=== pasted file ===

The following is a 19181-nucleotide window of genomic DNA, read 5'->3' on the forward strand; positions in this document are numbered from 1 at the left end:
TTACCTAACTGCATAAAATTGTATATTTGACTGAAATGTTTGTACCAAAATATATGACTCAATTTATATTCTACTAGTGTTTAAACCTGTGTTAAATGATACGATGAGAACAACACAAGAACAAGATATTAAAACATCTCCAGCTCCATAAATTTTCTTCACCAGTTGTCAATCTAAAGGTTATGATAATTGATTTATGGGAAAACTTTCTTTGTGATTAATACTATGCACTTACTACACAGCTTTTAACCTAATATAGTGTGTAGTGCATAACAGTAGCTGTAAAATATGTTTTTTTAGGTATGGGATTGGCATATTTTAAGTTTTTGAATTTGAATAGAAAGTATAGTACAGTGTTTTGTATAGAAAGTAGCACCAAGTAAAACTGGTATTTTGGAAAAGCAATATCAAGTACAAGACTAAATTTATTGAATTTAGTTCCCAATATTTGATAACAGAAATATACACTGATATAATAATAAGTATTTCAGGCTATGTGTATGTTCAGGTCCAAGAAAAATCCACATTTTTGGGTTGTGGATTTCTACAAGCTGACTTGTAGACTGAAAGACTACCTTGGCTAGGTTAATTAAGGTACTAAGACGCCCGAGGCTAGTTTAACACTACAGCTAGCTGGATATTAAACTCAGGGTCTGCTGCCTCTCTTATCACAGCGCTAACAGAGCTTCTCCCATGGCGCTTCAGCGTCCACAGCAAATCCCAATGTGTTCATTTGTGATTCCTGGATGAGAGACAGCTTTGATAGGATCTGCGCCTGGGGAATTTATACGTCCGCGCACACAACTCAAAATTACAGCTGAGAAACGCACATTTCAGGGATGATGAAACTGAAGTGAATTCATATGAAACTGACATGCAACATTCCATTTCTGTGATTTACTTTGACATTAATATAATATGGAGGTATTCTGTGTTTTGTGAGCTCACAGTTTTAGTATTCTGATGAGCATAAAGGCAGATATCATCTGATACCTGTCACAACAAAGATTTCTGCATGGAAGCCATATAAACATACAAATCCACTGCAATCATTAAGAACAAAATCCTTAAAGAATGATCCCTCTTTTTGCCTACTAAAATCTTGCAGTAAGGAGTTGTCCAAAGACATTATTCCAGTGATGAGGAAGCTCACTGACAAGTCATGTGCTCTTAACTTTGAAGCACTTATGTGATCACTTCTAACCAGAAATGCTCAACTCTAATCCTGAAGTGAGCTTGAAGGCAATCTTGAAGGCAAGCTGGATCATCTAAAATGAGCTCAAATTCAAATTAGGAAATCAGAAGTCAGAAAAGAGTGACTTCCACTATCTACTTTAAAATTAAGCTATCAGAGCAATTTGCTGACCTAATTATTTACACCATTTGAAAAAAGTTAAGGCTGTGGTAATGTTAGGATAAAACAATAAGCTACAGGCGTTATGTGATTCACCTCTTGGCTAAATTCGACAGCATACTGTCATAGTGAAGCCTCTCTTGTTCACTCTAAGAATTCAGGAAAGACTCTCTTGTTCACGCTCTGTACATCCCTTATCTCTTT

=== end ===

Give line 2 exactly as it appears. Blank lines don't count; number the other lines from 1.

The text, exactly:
TTACCTAACTGCATAAAATTGTATATTTGACTGAAATGTTTGTACCAAAATATATGACTCAATTTATATTCTACTAGTGTTTAAACCTGTGTTAAATGATACGATGAGAACAACACAAGAACAAGATATTAAAACATCTCCAGCTCCATAAATTTTCTTCACCAGTTGTCAATCTAAAGGTTATGATAATTGATTTATGGGAAAACTTTCTTTGTGATTAATACTATGCACTTACTACACAGCTTTTAACCTAATATAGTGTGTAGTGCATAACAGTAGCTGTAAAATATGTTTTTTTAGGTATGGGATTGGCATATTTTAAGTTTTTGAATTTGAATAGAAAGTATAGTACAGTGTTTTGTATAGAAAGTAGCACCAAGTAAAACTGGTATTTTGGAAAAGCAATATCAAGTACAAGACTAAATTTATTGAATTTAGTTCCCAATATTTGATAACAGAAATATACACTGATATAATAATAAGTATTTCAGGCTATGTGTATGTTCAGGTCCAAGAAAAATCCACATTTTTGGGTTGTGGATTTCTACAAGCTGACTTGTAGACTGAAAGACTACCTTGGCTAGGTTAATTAAGGTACTAAGACGCCCGAGGCTAGTTTAACACTACAGCTAGCTGGATATTAAACTCAGGGTCTGCTGCCTCTCTTATCACAGCGCTAACAGAGCTTCTCCCATGGCGCTTCAGCGTCCACAGCAAATCCCAATGTGTTCATTTGTGATTCCTGGATGAGAGACAGCTTTGATAGGATCTGCGCCTGGGGAATTTATACGTCCGCGCACACAACTCAAAATTACAGCTGAGAAACGCACATTTCAGGGATGATGAAACTGAAGTGAATTCATATGAAACTGACATGCAACATTCCATTTCTGTGATTTACTTTGACATTAATATAATATGGAGGTATTCTGTGTTTTGTGAGCTCACAGTTTTAGTATTCTGATGAGCATAAAGGCAGATATCATCTGATACCTGTCACAACAAAGATTTCTGCATGGAAGCCATATAAACATACAAATCCACTGCAATCATTAAGAACAAAATCCTTAAAGAATGATCCCTCTTTTTGCCTACTAAAATCTTGCAGTAAGGAGTTGTCCAAAGACATTATTCCAGTGATGAGGAAGCTCACTGACAAGTCATGTGCTCTTAACTTTGAAGCACTTATGTGATCACTTCTAACCAGAAATGCTCAACTCTAATCCTGAAGTGAGCTTGAAGGCAATCTTGAAGGCAAGCTGGATCATCTAAAATGAGCTCAAATTCAAATTAGGAAATCAGAAGTCAGAAAAGAGTGACTTCCACTATCTACTTTAAAATTAAGCTATCAGAGCAATTTGCTGACCTAATTATTTACACCATTTGAAAAAAGTTAAGGCTGTGGTAATGTTAGGATAAAACAATAAGCTACAGGCGTTATGTGATTCACCTCTTGGCTAAATTCGACAGCATACTGTCATAGTGAAGCCTCTCTTGTTCACTCTAAGAATTCAGGAAAGACTCTCTTGTTCACGCTCTGTACATCCCTTATCTCTTT